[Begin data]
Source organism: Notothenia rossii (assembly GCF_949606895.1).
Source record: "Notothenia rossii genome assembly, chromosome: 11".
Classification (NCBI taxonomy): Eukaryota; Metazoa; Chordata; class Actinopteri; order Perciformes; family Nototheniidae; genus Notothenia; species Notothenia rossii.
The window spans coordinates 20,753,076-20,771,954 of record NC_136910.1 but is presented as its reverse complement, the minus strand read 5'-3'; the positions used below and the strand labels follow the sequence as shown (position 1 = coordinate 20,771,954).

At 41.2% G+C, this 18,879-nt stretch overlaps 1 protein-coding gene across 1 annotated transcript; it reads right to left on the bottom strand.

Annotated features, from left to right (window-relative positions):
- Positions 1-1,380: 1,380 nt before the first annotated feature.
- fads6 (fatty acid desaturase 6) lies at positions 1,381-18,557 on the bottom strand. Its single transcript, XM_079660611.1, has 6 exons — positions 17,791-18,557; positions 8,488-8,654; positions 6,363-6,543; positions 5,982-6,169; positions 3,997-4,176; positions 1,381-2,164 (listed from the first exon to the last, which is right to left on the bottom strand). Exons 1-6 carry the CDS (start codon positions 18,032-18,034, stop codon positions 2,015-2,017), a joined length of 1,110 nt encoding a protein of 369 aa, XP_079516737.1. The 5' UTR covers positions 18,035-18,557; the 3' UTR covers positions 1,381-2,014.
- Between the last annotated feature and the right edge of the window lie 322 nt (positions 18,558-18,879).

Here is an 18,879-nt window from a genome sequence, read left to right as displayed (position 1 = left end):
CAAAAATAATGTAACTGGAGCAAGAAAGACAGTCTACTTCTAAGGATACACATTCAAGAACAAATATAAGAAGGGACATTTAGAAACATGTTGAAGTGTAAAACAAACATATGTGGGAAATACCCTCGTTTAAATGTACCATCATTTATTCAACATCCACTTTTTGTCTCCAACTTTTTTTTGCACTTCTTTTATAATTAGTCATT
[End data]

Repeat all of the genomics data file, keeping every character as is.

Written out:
Source organism: Notothenia rossii (assembly GCF_949606895.1).
Source record: "Notothenia rossii genome assembly, chromosome: 11".
Classification (NCBI taxonomy): Eukaryota; Metazoa; Chordata; class Actinopteri; order Perciformes; family Nototheniidae; genus Notothenia; species Notothenia rossii.
The window spans coordinates 20,753,076-20,771,954 of record NC_136910.1 but is presented as its reverse complement, the minus strand read 5'-3'; the positions used below and the strand labels follow the sequence as shown (position 1 = coordinate 20,771,954).

At 41.2% G+C, this 18,879-nt stretch overlaps 1 protein-coding gene across 1 annotated transcript; it reads right to left on the bottom strand.

Annotated features, from left to right (window-relative positions):
- Positions 1-1,380: 1,380 nt before the first annotated feature.
- fads6 (fatty acid desaturase 6) lies at positions 1,381-18,557 on the bottom strand. Its single transcript, XM_079660611.1, has 6 exons — positions 17,791-18,557; positions 8,488-8,654; positions 6,363-6,543; positions 5,982-6,169; positions 3,997-4,176; positions 1,381-2,164 (listed from the first exon to the last, which is right to left on the bottom strand). Exons 1-6 carry the CDS (start codon positions 18,032-18,034, stop codon positions 2,015-2,017), a joined length of 1,110 nt encoding a protein of 369 aa, XP_079516737.1. The 5' UTR covers positions 18,035-18,557; the 3' UTR covers positions 1,381-2,014.
- Between the last annotated feature and the right edge of the window lie 322 nt (positions 18,558-18,879).

Here is an 18,879-nt window from a genome sequence, read left to right as displayed (position 1 = left end):
CAAAAATAATGTAACTGGAGCAAGAAAGACAGTCTACTTCTAAGGATACACATTCAAGAACAAATATAAGAAGGGACATTTAGAAACATGTTGAAGTGTAAAACAAACATATGTGGGAAATACCCTCGTTTAAATGTACCATCATTTATTCAACATCCACTTTTTGTCTCCAACTTTTTTTTGCACTTCTTTTATAATTAGTCATT